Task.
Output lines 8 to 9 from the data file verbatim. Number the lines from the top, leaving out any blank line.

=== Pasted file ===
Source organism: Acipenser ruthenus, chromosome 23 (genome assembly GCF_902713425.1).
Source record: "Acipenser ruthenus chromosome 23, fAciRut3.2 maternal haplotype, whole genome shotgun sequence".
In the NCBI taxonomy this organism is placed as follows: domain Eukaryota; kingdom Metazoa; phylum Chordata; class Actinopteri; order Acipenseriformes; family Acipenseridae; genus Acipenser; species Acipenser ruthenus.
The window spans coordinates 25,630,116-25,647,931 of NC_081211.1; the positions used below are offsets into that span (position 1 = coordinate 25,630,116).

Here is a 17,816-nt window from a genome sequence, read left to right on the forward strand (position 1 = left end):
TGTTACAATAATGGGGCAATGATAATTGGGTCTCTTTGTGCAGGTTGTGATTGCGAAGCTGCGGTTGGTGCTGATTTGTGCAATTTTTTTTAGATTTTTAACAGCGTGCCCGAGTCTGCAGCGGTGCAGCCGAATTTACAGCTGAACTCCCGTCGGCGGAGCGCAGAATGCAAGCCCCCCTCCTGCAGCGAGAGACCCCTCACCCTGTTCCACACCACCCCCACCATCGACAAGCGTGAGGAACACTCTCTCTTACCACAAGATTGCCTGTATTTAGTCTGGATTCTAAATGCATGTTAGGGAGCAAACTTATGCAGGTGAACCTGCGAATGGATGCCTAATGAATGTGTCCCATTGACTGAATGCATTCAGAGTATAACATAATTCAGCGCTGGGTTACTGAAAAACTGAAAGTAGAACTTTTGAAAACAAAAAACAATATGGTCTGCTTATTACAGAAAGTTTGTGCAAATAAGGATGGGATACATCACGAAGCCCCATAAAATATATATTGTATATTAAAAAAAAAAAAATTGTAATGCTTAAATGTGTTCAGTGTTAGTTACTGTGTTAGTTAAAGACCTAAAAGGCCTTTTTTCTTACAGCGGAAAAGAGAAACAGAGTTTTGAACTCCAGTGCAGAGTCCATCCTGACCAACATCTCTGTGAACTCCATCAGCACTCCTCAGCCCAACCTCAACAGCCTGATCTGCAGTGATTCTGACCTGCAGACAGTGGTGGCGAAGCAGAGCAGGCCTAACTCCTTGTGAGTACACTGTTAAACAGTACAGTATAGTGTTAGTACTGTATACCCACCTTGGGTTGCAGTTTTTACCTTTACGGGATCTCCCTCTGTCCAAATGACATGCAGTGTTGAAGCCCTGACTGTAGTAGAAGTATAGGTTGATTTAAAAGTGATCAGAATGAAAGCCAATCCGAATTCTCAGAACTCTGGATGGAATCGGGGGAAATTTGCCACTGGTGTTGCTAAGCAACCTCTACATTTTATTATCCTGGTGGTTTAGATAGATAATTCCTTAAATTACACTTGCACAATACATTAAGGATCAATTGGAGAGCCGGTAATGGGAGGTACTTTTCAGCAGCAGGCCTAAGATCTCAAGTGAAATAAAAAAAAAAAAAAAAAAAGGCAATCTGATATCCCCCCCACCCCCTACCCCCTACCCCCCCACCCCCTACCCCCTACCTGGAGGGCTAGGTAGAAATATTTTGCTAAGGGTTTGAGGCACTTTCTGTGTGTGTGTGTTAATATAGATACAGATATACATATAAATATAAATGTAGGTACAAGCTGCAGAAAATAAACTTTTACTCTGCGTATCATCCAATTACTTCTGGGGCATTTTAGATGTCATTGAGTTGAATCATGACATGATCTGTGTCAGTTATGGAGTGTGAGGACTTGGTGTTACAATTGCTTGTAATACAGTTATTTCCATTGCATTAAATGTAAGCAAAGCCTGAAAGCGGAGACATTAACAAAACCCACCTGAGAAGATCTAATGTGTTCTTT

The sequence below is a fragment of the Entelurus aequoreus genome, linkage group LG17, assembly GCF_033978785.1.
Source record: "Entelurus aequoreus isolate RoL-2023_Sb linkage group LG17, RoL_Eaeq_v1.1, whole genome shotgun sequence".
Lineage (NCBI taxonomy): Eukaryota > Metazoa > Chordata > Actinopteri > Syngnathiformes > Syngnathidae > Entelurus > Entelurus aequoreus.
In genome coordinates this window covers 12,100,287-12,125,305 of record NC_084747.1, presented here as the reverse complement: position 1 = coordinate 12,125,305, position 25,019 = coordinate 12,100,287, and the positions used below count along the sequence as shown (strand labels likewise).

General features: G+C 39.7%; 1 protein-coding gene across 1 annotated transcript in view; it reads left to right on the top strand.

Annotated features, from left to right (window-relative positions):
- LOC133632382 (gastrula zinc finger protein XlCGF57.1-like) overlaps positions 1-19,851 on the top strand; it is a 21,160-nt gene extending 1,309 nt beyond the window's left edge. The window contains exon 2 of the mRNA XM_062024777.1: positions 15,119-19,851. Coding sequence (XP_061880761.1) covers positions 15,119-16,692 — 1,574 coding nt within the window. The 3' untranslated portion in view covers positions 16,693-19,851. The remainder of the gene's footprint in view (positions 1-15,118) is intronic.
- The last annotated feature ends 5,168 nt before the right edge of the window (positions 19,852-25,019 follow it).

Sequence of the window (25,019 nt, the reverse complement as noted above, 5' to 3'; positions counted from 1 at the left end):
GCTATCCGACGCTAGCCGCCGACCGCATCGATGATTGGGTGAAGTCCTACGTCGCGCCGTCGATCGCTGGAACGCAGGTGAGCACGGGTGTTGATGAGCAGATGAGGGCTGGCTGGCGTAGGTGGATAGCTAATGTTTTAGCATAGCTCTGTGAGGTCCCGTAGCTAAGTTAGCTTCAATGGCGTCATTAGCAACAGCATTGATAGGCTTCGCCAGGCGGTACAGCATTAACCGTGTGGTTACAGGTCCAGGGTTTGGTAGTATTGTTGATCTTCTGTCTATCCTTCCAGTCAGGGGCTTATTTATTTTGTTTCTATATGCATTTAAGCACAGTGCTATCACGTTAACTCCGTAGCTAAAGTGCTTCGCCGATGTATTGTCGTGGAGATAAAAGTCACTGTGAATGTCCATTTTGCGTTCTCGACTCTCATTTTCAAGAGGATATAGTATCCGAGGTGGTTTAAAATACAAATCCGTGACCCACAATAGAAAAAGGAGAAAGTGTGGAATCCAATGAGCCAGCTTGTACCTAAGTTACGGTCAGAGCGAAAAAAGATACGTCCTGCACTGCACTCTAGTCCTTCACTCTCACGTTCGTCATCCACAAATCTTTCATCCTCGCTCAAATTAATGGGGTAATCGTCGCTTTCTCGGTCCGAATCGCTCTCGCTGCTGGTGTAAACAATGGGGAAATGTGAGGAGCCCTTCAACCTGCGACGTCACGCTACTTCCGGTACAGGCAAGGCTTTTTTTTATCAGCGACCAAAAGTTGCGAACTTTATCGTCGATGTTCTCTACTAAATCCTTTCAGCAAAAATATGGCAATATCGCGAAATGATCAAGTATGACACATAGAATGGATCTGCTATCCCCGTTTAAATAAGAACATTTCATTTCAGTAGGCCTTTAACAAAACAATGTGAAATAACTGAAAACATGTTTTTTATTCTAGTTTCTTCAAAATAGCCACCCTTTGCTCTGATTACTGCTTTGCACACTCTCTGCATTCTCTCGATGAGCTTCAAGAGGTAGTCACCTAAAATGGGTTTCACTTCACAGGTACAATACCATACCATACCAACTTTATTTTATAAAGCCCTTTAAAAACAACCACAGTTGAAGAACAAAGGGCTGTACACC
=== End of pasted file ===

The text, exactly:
Source record: "Entelurus aequoreus isolate RoL-2023_Sb linkage group LG17, RoL_Eaeq_v1.1, whole genome shotgun sequence".
Lineage (NCBI taxonomy): Eukaryota > Metazoa > Chordata > Actinopteri > Syngnathiformes > Syngnathidae > Entelurus > Entelurus aequoreus.